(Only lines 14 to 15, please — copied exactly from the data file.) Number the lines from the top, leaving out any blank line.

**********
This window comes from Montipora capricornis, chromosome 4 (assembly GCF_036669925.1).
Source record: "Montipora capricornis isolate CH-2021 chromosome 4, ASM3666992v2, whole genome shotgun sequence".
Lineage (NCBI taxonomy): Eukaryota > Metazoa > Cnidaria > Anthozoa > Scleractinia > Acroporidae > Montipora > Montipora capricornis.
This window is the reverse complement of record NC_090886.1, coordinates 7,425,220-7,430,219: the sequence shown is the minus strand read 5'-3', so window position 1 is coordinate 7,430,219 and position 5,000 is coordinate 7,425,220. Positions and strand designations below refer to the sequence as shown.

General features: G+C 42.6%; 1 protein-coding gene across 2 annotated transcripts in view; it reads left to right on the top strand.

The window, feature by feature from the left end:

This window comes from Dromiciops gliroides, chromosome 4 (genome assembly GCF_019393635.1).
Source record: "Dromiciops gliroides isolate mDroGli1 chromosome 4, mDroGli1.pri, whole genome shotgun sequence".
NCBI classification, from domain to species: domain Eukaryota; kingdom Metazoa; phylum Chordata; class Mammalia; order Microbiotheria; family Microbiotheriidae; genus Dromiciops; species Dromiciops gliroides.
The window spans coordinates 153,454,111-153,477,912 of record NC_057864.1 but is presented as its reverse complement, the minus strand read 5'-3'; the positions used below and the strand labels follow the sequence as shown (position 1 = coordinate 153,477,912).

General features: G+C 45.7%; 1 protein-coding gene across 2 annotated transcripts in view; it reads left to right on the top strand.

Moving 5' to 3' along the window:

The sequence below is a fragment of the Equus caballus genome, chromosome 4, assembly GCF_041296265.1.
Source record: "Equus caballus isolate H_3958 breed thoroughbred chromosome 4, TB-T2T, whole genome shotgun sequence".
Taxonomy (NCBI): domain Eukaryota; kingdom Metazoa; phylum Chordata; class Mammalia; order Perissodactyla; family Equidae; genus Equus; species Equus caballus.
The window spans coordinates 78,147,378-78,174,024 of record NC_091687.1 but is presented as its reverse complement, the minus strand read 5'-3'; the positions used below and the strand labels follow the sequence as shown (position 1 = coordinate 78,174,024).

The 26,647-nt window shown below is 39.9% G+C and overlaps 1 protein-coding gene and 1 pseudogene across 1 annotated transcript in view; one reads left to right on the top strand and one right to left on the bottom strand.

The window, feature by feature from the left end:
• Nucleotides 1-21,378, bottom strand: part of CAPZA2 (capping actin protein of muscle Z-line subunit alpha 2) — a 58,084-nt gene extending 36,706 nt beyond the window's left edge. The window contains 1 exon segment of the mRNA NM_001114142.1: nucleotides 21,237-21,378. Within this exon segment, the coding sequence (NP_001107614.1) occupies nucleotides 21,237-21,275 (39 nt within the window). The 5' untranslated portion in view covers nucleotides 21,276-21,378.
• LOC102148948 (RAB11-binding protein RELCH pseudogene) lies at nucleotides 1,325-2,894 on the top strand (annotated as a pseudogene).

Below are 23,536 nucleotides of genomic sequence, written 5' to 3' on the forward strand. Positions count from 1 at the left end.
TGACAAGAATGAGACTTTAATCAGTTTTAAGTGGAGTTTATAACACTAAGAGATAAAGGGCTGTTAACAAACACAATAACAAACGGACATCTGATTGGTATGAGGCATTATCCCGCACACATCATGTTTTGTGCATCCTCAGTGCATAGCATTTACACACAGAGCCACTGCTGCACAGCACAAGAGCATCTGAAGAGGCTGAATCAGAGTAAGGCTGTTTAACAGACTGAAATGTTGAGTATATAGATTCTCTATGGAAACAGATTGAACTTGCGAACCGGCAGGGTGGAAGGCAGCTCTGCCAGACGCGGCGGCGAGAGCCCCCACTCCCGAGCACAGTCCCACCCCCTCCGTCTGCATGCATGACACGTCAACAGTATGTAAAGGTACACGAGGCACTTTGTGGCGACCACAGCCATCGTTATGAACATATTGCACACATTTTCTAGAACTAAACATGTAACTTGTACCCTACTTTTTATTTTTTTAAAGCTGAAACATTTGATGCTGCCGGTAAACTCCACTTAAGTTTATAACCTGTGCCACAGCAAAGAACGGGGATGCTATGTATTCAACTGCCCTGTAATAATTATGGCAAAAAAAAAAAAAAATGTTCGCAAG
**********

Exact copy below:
Source record: "Equus caballus isolate H_3958 breed thoroughbred chromosome 4, TB-T2T, whole genome shotgun sequence".
Taxonomy (NCBI): domain Eukaryota; kingdom Metazoa; phylum Chordata; class Mammalia; order Perissodactyla; family Equidae; genus Equus; species Equus caballus.